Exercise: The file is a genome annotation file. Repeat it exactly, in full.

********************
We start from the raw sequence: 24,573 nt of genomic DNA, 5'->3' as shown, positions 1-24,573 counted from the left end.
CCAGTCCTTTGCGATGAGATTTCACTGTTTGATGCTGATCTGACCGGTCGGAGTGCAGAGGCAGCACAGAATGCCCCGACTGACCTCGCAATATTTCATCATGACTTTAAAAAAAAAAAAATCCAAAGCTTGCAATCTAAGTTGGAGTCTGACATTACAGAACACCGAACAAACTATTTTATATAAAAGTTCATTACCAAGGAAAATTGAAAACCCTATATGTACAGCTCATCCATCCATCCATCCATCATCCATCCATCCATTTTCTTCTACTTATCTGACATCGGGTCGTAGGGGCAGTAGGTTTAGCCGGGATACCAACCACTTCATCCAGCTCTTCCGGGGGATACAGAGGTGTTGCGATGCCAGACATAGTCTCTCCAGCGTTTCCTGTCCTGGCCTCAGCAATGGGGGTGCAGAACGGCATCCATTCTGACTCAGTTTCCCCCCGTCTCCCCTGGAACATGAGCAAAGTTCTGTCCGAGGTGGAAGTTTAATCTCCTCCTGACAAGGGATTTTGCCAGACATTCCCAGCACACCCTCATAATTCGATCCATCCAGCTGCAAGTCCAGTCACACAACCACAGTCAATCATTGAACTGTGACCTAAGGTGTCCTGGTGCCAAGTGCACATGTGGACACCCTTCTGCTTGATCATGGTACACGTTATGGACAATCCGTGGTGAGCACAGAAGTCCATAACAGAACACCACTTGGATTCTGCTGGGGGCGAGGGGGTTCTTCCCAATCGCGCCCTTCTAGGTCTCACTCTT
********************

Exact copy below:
We start from the raw sequence: 24,573 nt of genomic DNA, 5'->3' as shown, positions 1-24,573 counted from the left end.
CCAGTCCTTTGCGATGAGATTTCACTGTTTGATGCTGATCTGACCGGTCGGAGTGCAGAGGCAGCACAGAATGCCCCGACTGACCTCGCAATATTTCATCATGACTTTAAAAAAAAAAAAATCCAAAGCTTGCAATCTAAGTTGGAGTCTGACATTACAGAACACCGAACAAACTATTTTATATAAAAGTTCATTACCAAGGAAAATTGAAAACCCTATATGTACAGCTCATCCATCCATCCATCCATCATCCATCCATCCATTTTCTTCTACTTATCTGACATCGGGTCGTAGGGGCAGTAGGTTTAGCCGGGATACCAACCACTTCATCCAGCTCTTCCGGGGGATACAGAGGTGTTGCGATGCCAGACATAGTCTCTCCAGCGTTTCCTGTCCTGGCCTCAGCAATGGGGGTGCAGAACGGCATCCATTCTGACTCAGTTTCCCCCCGTCTCCCCTGGAACATGAGCAAAGTTCTGTCCGAGGTGGAAGTTTAATCTCCTCCTGACAAGGGATTTTGCCAGACATTCCCAGCACACCCTCATAATTCGATCCATCCAGCTGCAAGTCCAGTCACACAACCACAGTCAATCATTGAACTGTGACCTAAGGTGTCCTGGTGCCAAGTGCACATGTGGACACCCTTCTGCTTGATCATGGTACACGTTATGGACAATCCGTGGTGAGCACAGAAGTCCATAACAGAACACCACTTGGATTCTGCTGGGGGCGAGGGGGTTCTTCCCAATCGCGCCCTTCTAGGTCTCACTCTT